Medicaid Restructuring

The first attempt to repeal ObamaCare (ACA) was not successful: the recently proposed American Health Care Act was not brought to a vote and got shelved. However, Medicaid “reform” is certain to be resurrected in one or another guise. Whether through block grants or per capita caps, the overriding goal of Medicaid restructuring is to reduce costs. The recent proposal would have cut Medicaid by $377 billion (not including the loss of state dollars) over 10 years.

Currently Medicaid is a needs-based cost-sharing arrangement between the federal and state governments. But under block grants or per capita caps, each state would get a fixed amount of money and would have discretion over how to spend it.

To compensate for reduced funding, states would be forced to adopt some or all of these strategies: limiting eligibility, limiting or eliminating services and supports, imposing costs on Medicaid recipients, and reducing payments to Medicaid providers.

All Medicaid recipients could be hurt, but people with developmental disabilities (DD) are at extraordinary risk for the following reasons: DD services are lifelong services; there is a very extensive range of services, including residential and day; staffing in DD services is intensive. DD services are distinct because of the unique, and costly, needs of people with DD. Because our services are so costly, we have a target on our back.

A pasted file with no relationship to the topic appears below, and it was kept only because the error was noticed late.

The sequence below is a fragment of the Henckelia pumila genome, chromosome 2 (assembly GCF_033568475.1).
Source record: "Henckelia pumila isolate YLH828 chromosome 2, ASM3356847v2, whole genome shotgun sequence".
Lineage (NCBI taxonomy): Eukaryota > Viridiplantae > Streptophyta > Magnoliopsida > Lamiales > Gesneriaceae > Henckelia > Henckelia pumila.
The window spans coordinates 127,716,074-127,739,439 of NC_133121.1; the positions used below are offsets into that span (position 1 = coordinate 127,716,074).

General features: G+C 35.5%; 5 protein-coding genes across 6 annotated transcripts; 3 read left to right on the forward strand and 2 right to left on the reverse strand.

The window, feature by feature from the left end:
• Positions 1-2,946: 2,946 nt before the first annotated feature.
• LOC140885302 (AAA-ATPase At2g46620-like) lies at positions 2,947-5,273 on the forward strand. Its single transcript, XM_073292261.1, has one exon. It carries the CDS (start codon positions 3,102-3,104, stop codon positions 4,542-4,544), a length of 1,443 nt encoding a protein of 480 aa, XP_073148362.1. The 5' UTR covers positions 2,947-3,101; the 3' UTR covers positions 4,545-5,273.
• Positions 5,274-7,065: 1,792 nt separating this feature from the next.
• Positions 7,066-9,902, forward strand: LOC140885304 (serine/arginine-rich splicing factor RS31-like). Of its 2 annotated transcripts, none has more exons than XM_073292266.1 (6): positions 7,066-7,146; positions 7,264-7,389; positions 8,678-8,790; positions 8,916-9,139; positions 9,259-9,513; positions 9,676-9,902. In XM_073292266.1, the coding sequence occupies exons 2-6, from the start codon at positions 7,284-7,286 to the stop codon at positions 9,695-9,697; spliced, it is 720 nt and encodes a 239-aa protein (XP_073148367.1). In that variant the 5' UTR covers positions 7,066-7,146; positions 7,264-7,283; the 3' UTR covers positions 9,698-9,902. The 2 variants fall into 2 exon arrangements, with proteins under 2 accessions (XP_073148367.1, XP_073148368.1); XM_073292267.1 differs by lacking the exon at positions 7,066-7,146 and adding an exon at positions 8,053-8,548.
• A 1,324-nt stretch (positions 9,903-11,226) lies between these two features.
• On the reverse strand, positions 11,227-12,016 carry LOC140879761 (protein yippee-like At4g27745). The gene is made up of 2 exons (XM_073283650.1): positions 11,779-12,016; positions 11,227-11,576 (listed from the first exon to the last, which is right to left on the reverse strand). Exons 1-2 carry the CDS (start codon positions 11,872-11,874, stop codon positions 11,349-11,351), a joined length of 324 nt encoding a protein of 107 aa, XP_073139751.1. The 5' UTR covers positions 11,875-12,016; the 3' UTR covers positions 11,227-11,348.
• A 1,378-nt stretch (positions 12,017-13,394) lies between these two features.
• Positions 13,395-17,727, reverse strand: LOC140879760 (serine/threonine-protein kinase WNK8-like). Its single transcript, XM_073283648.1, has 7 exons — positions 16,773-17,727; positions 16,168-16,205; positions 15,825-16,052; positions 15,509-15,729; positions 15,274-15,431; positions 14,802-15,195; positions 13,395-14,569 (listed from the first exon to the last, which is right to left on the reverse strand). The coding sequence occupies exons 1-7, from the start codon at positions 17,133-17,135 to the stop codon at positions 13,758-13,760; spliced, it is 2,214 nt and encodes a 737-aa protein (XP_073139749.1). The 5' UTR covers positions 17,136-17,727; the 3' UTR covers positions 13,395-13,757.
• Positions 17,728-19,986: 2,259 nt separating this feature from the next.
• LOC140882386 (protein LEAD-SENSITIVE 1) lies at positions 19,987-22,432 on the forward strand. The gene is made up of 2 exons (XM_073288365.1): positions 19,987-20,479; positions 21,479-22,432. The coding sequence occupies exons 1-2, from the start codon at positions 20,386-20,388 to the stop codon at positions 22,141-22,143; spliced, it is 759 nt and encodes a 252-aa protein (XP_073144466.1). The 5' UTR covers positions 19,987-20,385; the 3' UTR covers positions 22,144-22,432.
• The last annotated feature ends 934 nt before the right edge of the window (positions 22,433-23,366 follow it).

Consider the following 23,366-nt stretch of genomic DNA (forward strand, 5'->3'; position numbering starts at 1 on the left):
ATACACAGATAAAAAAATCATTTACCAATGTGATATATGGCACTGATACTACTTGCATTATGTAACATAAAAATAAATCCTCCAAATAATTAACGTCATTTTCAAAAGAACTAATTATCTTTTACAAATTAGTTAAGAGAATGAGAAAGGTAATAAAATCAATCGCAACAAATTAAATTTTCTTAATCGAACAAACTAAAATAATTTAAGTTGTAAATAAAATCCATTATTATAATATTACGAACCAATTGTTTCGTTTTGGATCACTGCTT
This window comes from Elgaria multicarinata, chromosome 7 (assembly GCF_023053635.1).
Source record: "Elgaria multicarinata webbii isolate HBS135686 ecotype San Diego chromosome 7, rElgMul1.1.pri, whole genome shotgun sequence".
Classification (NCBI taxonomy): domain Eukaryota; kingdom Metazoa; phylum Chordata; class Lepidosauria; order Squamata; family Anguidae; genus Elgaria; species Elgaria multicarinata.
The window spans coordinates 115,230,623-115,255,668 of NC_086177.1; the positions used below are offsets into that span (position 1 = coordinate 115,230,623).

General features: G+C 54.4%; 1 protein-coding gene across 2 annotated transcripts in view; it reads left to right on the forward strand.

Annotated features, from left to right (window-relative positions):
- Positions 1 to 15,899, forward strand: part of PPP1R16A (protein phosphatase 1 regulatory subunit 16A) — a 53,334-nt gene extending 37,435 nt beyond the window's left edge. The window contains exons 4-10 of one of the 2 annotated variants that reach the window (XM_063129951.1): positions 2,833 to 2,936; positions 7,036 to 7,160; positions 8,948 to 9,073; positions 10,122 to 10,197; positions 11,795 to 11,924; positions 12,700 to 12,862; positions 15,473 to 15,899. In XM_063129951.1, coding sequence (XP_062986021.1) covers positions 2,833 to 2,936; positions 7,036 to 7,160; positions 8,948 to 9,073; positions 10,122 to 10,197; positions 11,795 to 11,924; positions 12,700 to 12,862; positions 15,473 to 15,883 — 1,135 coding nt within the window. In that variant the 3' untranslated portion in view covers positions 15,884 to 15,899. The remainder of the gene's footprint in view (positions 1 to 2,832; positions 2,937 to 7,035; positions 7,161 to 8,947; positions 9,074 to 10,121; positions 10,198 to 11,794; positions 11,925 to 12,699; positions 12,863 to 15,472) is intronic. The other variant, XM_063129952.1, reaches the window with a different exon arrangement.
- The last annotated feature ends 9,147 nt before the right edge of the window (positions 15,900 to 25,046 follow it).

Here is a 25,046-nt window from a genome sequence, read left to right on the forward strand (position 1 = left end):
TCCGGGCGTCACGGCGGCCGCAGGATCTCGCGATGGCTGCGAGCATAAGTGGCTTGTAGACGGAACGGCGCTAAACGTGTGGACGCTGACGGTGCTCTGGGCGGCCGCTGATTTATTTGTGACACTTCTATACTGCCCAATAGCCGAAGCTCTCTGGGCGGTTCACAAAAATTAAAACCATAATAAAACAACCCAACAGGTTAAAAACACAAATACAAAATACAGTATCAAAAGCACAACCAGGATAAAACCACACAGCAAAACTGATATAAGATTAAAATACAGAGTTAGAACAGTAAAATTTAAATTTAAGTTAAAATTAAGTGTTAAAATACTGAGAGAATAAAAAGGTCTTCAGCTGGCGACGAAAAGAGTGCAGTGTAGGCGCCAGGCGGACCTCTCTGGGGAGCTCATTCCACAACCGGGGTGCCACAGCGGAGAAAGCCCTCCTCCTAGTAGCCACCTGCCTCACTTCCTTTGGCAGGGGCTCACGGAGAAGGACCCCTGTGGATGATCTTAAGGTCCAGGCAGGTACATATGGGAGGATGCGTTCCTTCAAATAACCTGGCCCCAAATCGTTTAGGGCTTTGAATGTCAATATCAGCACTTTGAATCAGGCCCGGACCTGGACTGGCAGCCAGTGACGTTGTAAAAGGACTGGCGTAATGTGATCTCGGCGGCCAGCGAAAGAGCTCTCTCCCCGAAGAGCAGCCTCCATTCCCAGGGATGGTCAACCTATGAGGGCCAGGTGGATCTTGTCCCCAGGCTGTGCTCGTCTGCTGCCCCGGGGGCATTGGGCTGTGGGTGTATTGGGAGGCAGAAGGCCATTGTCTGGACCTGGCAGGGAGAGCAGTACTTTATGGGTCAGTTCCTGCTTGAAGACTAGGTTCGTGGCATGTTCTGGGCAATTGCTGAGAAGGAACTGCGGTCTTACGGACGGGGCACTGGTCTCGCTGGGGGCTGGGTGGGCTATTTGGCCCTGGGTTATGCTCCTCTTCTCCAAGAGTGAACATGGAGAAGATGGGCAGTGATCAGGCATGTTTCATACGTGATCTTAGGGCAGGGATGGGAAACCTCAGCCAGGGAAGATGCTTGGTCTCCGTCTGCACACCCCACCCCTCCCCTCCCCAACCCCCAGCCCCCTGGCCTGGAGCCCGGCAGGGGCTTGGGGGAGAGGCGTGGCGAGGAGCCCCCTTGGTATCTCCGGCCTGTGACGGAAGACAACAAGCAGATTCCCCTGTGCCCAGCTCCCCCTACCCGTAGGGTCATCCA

DD services are completely reliant on Medicaid funding unlike e.g., hospitals, which only get 40% of their revenue from government. DD providers can’t charge more like McDonalds or expand revenue by using other insurance like hospitals. The only option for DD providers would be to reduce staffing and services, which would put people with DD at risk. We’d have to compete with all the other Medicaid populations for funding. The results are clear: we’d be decimated.